The world in a grain of sand: evolutionarily relevant, small-scale freshwater bioregions on subtropical dune islands
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1. Conservation plans are required to safeguard freshwater biodiversity in the face of increasing threats. Traditionally plans have used surrogates for biodiversity that do not account for the evolutionary process, but genetic data in the form of comparative phylogeography can fulfil this role. 2. Comparative phylogeographic analyses of multiple freshwater fish and decapod crustacean species were carried out with specimens from two model systems, namely the sand dune islands of Fraser and North Stradbroke in eastern Australia. 3. Almost all of the species studied from both islands displayed an intraspecific evolutionary split between sides of the island (east /west on North Stradbroke Island, and north /south on Fraser Island), indicating that each side of each island hosts its own distinct community of populations of freshwater animals. 4. The probable process responsible for both of these divergent communities is different source populations for each side of each island. 5. This study shows that biodiversity will not always follow obvious geography and that significant diversity may exist at small scales within multiple species. These evolutionarily relevant units of biodiversity should be incorporated at the beginning of the conservation and resource management planning process.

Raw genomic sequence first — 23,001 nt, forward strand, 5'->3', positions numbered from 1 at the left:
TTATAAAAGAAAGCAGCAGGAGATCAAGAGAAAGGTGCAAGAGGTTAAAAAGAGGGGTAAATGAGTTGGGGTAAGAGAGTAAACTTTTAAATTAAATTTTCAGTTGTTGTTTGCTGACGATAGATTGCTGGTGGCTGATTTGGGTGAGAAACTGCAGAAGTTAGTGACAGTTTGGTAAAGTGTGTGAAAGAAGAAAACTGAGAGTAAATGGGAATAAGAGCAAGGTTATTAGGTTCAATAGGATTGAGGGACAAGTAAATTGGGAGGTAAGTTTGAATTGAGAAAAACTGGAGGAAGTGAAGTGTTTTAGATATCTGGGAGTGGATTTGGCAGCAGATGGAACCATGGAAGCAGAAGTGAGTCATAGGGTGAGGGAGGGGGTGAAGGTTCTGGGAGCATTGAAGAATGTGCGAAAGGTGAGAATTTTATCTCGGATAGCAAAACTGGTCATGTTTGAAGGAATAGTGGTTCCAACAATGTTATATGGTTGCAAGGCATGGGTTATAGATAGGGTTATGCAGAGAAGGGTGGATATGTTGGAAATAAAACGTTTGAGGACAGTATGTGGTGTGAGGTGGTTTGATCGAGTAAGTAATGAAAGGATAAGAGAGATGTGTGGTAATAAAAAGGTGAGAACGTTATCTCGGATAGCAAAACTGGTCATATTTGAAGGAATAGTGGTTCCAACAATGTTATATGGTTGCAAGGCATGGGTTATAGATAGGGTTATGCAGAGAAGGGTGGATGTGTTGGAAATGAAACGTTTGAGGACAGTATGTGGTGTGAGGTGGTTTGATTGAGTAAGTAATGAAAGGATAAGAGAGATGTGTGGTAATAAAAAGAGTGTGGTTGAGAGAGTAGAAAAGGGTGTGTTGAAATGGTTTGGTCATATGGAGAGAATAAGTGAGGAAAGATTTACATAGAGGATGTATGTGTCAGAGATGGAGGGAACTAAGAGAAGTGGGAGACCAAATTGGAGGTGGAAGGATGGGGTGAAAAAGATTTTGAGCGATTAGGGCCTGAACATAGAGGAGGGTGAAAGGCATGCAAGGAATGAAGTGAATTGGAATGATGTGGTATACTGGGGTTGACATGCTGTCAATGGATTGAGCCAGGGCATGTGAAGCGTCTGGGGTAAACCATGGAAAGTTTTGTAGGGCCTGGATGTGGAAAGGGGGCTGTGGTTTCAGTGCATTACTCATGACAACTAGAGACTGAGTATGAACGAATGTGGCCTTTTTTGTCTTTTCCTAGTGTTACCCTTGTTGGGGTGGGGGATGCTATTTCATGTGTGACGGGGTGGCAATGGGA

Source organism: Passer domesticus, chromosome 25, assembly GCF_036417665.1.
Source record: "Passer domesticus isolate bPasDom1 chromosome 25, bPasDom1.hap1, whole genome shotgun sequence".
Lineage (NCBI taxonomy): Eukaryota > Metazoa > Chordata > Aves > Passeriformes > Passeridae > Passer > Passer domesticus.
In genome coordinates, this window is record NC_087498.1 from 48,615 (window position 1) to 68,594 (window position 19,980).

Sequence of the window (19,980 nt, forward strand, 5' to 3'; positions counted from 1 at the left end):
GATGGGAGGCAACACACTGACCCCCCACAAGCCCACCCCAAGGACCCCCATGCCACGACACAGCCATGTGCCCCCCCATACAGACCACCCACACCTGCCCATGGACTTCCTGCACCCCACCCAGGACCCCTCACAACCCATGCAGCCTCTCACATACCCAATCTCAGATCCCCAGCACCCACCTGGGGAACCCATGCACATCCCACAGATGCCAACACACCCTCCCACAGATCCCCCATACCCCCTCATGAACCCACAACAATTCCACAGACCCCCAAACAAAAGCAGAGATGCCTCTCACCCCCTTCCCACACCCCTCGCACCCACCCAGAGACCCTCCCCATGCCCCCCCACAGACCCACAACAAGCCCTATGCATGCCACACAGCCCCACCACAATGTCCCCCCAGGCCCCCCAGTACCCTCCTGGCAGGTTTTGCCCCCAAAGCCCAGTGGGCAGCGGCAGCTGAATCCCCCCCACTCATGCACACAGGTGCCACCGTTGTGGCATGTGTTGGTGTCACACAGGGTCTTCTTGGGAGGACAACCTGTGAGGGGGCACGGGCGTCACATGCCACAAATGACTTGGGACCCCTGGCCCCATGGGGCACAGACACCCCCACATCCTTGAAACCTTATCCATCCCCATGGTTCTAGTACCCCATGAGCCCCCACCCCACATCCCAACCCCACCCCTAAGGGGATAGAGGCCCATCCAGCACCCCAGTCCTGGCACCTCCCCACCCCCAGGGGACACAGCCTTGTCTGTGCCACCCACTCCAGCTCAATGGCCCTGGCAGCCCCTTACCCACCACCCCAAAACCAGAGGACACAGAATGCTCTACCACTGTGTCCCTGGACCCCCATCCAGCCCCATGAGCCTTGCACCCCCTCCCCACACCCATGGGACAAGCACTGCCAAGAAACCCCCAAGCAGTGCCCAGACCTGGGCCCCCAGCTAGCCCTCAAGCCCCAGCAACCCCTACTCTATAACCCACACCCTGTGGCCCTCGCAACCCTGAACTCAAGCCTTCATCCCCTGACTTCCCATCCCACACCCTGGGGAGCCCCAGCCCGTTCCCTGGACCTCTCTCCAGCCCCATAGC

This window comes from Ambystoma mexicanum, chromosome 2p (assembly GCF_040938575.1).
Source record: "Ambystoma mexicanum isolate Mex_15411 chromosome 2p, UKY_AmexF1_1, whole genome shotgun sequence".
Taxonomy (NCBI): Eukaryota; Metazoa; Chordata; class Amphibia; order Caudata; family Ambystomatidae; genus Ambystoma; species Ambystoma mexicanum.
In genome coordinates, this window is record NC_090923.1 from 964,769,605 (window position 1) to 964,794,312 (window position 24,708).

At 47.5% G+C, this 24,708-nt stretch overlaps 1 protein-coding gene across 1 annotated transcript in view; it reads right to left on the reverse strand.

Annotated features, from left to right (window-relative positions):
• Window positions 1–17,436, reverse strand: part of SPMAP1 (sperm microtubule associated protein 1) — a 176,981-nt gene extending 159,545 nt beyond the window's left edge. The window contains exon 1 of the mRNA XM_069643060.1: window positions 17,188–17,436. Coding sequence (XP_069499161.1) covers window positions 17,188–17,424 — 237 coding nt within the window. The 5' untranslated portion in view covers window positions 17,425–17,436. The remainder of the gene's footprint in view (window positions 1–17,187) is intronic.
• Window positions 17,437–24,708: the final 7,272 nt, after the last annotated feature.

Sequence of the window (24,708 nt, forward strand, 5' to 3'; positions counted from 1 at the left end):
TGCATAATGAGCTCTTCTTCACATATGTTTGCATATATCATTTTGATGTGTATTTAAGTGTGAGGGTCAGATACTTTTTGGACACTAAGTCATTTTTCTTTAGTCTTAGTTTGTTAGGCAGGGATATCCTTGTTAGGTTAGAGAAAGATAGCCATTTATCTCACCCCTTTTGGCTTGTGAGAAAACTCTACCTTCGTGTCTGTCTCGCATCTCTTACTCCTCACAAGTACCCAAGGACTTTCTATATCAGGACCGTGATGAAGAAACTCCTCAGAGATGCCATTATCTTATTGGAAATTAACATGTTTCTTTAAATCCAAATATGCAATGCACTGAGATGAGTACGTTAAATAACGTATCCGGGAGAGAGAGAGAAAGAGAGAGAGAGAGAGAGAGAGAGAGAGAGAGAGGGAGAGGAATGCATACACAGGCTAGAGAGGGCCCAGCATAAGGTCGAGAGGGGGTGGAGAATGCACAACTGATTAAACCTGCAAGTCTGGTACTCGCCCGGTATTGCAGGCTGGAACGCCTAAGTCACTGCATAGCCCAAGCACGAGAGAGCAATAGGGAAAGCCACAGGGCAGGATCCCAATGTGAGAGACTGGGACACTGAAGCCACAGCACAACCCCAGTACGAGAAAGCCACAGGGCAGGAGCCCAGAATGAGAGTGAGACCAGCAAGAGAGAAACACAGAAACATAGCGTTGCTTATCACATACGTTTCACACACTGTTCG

Biogeography and Phylogeography